approximate collection of eggs, 225,000. Disposal: 100,000 for incubation in hatchery;
resultant No. 1 fingerlings, 97,765, liberated in nursery waters of upper reaches Lardeau
River, September 8th; 70,000 eyed eggs shipped to Nelson Hatchery for rearing-ponds;
approximately 15,000 eggs used for scientific purposes.
The light run of parent trout and rising water-flow curtailed ova collections, which
to some extent were offset by natural reproduction in the river below Canyon Creek due
to clear-water conditions which occasionally happens.
Cranbrook Trout Hatchery.—Operated seasonally. Cut-throat trout eggs collected
at Fish Lakes, 494,000. Test collections at Dunbar Lake, 10,000; Holgrave Lake,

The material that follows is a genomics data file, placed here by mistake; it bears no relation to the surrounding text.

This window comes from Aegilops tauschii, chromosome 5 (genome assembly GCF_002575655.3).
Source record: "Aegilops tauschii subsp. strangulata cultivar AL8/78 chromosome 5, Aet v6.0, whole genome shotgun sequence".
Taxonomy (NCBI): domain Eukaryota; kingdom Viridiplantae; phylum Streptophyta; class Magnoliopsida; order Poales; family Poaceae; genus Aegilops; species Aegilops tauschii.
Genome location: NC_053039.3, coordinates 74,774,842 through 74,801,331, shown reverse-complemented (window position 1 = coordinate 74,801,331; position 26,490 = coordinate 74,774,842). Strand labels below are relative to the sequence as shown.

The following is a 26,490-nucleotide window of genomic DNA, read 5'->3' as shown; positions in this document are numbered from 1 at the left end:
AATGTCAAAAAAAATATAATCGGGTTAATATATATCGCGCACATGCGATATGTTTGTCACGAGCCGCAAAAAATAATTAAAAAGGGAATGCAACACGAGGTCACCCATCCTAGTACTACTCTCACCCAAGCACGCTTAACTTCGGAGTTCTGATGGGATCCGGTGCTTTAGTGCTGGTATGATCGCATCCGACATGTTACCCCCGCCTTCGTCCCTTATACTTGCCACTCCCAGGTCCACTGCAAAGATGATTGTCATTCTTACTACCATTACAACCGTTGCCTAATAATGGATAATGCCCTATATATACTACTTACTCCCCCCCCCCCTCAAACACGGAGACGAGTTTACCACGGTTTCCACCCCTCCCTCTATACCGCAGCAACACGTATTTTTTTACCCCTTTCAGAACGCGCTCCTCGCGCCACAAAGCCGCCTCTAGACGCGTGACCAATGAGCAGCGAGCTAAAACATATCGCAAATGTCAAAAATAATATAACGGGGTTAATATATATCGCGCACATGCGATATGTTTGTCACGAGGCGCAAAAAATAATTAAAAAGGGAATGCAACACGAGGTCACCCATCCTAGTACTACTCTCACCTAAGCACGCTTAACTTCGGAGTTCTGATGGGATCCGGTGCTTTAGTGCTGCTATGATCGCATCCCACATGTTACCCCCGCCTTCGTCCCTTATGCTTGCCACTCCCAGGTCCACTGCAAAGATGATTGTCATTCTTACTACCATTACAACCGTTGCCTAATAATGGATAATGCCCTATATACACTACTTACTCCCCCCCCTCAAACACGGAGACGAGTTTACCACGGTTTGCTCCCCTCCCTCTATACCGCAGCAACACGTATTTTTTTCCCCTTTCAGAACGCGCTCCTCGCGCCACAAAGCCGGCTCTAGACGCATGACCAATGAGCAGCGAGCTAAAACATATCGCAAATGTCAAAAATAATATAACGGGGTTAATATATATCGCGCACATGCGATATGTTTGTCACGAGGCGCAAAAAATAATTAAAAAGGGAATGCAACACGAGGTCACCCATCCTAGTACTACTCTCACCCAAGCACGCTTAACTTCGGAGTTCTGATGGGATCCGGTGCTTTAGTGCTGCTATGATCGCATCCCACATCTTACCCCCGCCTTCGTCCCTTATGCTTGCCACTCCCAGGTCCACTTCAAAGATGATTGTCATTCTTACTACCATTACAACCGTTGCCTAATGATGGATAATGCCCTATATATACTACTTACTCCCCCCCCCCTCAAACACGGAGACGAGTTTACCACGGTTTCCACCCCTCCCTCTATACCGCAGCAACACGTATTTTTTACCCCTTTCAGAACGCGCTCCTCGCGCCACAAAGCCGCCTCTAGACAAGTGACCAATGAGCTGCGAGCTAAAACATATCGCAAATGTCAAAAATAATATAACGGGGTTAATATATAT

4,500 eggs; total, 508,000. Disposal: 323,000 eyed eggs planted in seven lakes,
134,570 fry planted in eleven lakes and streams, and 20,000 fry for Fernie rearing-ponds.
Hybrid Trout.—Eggs collected at Monroe Lake, 49,000; resultant eyed eggs and
fry planted in five lakes and streams, 43,070.
Kamloops Trout Eyed Eggs.—Received from Beaver Lake Trout Hatchery, 320,000;
Penask Lake Hatchery, 350,000. Disposal: 267,505 eyed eggs planted in six lakes,
384,570 fry planted in thirty lakes and streams; no fingerlings were raised. Hatchery
closed down August 15th to permit the construction of the new hatchery on site of
temporary hatchery.
The collection of cut-throat trout eggs at Fish Lake was the lowest on record since
the inception and test collection of the year 1923, 1,000,000 eggs being collected in 1948,
as compared to 1,637,000 eggs collected in 1947. To supply the increasing demand for